Screen Snapshots

Screen Snapshots

Tuesday, 3 August 2010

Lux Radio Theater # 2 - So You Want to Be a Movie Star?

Make Me a Star (1932)

One of the underlying themes of the Lux Radio Theater is that of Hollywood as a shaper of dreams. As well as selling cakes of soap, the program makers are also selling the idea of Hollywood as the place to look towards for glamour, fashion, fame and fortune. Even the adverts for Lux throughout the show take the form of the weekly adventures of some unnamed starlets on the studio back lot discussing why they don’t have skin as smooth as Carole Lombard’s (Hint: it’s got something to do with Lux). The various Hollywood experts and insiders that appear on the show not only give a glimpse behind the curtain but also give advice, on everything from next season’s fashions to, in this case how to break into acting.

So, if you’ve ever wanted to find out whether you would have had what it took to become a star in the Hollywood of 1936, here’s your chance…

On the July 27th episode (Chained starring Joan Crawford and Franchot Tone), host Cecil B. DeMille interviews the dramatic coach for MGM studios, Oliver Hinsdale and asks the immortal question, “How can I get into the movies?”

Mr Hinsdale starts off by advising the prospective starlet to get some theater experience and to “live without food” in the quest to give your all to the dramatic arts. He then gives his formula for success in movie acting:

An actor should have “imagination, idealism, sincerity, knowledge of life, a true love of mankind and a good appearance”. He goes on:

“The aspiring actor must have a broad vision and understanding, a cultivated mind, he should know of history, literature, painting, sculpture, music. He should know his Bible. His body must be healthy, active and respond to his bidding. (He should have) a fine clear complexion which denotes health and vitality.”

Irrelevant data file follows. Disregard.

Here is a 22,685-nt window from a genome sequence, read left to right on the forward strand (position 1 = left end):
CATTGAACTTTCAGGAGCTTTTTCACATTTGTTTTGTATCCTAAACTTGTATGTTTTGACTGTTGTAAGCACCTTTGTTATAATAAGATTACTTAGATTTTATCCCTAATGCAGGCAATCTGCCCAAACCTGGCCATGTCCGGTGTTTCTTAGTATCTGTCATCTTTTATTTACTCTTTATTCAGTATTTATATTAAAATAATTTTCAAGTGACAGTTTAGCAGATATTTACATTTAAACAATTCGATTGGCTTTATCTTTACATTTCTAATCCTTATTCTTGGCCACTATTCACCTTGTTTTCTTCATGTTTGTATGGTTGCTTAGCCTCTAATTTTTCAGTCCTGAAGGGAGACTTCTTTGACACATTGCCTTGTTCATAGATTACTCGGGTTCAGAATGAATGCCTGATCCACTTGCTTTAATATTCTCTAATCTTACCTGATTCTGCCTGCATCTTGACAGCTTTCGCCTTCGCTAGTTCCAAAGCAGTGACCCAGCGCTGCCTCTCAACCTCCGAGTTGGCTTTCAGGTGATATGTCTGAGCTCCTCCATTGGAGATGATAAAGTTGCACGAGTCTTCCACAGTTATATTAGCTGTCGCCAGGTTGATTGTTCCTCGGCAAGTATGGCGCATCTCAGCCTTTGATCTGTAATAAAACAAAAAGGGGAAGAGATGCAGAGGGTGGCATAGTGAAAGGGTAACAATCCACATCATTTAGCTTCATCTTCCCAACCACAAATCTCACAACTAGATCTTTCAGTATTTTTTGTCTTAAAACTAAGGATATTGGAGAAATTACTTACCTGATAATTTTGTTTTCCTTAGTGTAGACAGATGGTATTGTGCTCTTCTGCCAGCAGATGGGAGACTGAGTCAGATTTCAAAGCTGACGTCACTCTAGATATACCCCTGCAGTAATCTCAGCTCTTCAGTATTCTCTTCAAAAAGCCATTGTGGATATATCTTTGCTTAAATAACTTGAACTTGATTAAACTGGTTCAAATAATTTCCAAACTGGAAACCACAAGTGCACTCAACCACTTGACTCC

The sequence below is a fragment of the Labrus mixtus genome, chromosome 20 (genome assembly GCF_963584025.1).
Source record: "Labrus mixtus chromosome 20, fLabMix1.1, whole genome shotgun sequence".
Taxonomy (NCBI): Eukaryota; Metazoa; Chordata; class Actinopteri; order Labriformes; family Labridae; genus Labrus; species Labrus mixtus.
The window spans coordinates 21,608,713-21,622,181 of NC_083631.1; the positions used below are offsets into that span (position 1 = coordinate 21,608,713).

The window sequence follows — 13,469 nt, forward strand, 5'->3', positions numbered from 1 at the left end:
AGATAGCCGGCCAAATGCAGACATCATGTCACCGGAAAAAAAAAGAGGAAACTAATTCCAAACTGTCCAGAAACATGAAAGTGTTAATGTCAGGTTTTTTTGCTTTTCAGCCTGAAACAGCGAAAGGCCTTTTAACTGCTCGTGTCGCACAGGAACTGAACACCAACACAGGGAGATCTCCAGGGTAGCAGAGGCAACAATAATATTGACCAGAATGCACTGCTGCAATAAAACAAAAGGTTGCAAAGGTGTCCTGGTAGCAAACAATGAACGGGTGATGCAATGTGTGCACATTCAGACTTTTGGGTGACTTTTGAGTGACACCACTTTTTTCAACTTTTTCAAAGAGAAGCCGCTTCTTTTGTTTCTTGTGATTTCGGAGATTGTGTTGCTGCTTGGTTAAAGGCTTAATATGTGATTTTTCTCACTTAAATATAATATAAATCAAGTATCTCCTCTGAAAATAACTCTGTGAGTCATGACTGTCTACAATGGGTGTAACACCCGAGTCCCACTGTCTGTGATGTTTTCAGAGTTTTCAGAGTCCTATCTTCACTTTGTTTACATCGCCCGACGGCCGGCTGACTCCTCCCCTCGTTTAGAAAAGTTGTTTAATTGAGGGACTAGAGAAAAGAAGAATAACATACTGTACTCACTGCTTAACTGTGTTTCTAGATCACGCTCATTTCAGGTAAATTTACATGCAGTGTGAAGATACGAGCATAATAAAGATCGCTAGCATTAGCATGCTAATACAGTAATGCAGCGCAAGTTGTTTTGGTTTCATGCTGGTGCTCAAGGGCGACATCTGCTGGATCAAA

He then plugs Lux (well, it was in his contract) then continues:

“You do not need to be beautiful. Marie Dressler and Wally Beery never won beauty contests. If you are beautiful don’t be misled into thinking that is all that is required to get into movies. The ranks of Hollywood’s unemployed are full of those with nothing but beauty. I’ve tested at least 100,000 young men and women for the screen…of these only 17 made the grade. Among them are Jean Parker, Robert Taylor, Irene Hervey, Martha Sleeper, Mary Carlisle, Robert Young, Betty Furness, Michael Whalen and Virginia Bruce.”

He ends by apologizing if his advice has been overly negative but adds, “We always need talent. Your chance will come when you are ready and only then. Good luck”

And with that the hopes and dreams of thousands of aspiring stars where forever crushed. The cries of “What, you mean it involves hard work!?” were at that moment heard throughout America and the collective youth of 1936 heaved a resigned sigh and went back to reading the stories about how Kay Francis wears her hats in Photoplay.

It's interesting to think of how many actual stars in 1936 fitted the description given. I doubt John Barrymore or Errol Flynn had healthy bodies that responded to their bidding. And as for being well versed in the arts, well...

So if you think you’ve got the qualifications to make in mid ‘30s Hollywood and have a time machine handy, be sure to read these words, and for goodness sake make sure you pack some Lux!

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